What Is the FICA-HI Tax?

by Cam Merritt

Commonly seen on paycheck stubs, the notation "FICA-HI" refers to money withheld from wages to pay for Medicare, the government-run health insurance program for Americans age 65 and older, as well as for younger people unable to work because of a disability. Both employees and their employers pay FICA-HI taxes.

What It Stands For

"FICA" stands for the Federal Insurance Contributions Act, the law that imposes a payroll tax to fund Social Security and Medicare benefits. "HI" stands for Hospital Insurance, which is the "official" name for Medicare in the U.S. Code. Where you see FICA-HI, you'll typically also see "FICA-OASDI." That stands for Old-Age, Survivors and Disability Insurance -- better known as Social Security.

Tax Rate

As of 2012, the FICA-HI tax rate was 1.45 percent of your wages. So for each $10,000 you made, you'd pay $145 in Medicare taxes. The Medicare tax is levied on all employee wages, with no upper limit, so whether your salary is $10,000, $100,000 or $1 million, you'll pay 1.45 percent of your wages in FICA-HI taxes. That's different from the Social Security tax, which is imposed only up to a certain income level; as of 2012, for example, employees paid Social Security tax only on income up to $110,100. Note that FICA taxes are assessed only on earned income from work -- primarily wages, salaries and tips. You don't pay FICA taxes on other forms of income, such as interest or capital gains.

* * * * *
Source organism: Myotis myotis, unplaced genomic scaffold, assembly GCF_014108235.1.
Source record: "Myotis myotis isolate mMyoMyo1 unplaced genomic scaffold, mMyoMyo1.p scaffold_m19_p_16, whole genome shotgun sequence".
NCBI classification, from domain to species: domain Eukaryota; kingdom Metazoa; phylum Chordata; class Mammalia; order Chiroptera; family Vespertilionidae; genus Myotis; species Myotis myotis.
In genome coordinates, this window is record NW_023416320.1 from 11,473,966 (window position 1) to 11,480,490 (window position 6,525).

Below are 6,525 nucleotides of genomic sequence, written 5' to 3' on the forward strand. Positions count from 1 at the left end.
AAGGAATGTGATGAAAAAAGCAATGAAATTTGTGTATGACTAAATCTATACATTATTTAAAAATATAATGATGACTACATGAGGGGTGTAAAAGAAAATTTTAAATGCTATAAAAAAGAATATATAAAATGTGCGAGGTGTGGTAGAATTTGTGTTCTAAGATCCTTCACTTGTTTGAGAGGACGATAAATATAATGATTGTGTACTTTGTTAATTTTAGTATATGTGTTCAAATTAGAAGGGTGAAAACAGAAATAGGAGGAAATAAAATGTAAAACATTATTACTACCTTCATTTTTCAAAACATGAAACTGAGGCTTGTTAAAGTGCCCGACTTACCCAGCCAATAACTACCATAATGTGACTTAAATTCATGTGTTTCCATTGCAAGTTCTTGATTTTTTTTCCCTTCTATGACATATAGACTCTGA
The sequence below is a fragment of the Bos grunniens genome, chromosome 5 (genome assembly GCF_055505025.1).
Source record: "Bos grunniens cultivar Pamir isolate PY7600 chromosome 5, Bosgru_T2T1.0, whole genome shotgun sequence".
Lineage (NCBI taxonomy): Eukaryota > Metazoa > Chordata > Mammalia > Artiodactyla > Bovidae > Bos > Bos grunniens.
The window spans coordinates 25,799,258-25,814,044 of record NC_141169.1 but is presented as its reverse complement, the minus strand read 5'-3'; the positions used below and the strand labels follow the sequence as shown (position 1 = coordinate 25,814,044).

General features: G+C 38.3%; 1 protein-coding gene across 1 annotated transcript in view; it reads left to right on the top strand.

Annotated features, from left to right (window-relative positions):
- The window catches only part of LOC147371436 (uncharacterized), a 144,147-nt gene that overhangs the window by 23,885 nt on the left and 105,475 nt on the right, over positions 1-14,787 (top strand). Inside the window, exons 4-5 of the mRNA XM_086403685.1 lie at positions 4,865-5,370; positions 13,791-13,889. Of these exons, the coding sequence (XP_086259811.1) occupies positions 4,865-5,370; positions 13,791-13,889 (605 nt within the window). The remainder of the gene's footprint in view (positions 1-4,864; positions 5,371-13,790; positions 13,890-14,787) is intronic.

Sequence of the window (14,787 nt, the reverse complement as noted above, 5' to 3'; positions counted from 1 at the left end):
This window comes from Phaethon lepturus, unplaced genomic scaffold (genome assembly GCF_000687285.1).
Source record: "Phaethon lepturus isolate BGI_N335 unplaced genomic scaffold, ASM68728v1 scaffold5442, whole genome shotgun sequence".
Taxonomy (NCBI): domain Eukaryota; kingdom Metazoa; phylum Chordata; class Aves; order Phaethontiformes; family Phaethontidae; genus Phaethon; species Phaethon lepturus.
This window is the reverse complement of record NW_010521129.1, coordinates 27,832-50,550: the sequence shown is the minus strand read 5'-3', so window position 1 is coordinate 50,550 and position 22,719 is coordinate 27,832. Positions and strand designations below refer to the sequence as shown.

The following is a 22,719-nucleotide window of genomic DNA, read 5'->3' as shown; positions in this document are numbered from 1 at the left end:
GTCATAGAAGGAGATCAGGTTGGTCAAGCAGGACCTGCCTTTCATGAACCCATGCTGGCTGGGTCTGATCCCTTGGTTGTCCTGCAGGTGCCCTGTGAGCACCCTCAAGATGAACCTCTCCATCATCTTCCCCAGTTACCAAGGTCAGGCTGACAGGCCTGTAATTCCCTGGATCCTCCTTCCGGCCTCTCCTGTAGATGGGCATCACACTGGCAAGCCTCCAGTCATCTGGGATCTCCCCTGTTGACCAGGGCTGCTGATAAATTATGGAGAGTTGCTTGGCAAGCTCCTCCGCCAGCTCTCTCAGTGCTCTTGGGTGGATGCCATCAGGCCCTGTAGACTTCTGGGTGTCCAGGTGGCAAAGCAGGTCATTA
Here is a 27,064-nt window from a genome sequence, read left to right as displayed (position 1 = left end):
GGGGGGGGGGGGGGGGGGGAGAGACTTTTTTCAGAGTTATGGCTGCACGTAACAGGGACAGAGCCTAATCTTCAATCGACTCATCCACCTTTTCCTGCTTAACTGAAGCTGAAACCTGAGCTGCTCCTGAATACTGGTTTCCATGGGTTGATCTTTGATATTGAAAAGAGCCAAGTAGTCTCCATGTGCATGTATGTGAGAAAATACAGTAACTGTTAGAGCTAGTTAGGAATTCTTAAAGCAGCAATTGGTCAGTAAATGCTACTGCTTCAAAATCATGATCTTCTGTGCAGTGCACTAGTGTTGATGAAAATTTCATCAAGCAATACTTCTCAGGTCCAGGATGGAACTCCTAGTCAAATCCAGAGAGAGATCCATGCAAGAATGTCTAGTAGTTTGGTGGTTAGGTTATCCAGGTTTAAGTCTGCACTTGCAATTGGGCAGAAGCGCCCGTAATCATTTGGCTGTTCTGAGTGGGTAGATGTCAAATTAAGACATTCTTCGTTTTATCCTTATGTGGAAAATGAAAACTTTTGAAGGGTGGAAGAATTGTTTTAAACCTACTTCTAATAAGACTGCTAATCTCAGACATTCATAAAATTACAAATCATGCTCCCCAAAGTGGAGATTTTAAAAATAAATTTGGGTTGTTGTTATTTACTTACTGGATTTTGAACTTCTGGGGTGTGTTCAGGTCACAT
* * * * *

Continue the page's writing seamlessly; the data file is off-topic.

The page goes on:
Employer's Share

FICA payroll taxes get paid by both employees and their employers. You pay 1.45 percent of your wages in Medicare taxes, and your employer kicks in an additional 1.45 percent, so that the taxes paid on your behalf total 2.9 percent of your wages. Self-employed people are responsible for paying both halves of FICA payroll taxes, so for Medicare they must pay the whole 2.9 percent themselves.

Paying the Tax

Employees shouldn't have to worry about making sure their FICA taxes get paid. Employers are solely responsible for withholding payroll taxes from their workers' wages and for sending the money to the government. Self-employed people, however, must take care of these taxes themselves. They do so by paying estimated taxes four times a year and then, when they file their annual tax returns, squaring up with the government by paying any remaining tax due or claiming a refund for any overpayment.

About the Author

Cam Merritt is a writer and editor specializing in business, personal finance and home design. He has contributed to USA Today, The Des Moines Register and Better Homes and Gardens"publications. Merritt has a journalism degree from Drake University and is pursuing an MBA from the University of Iowa.

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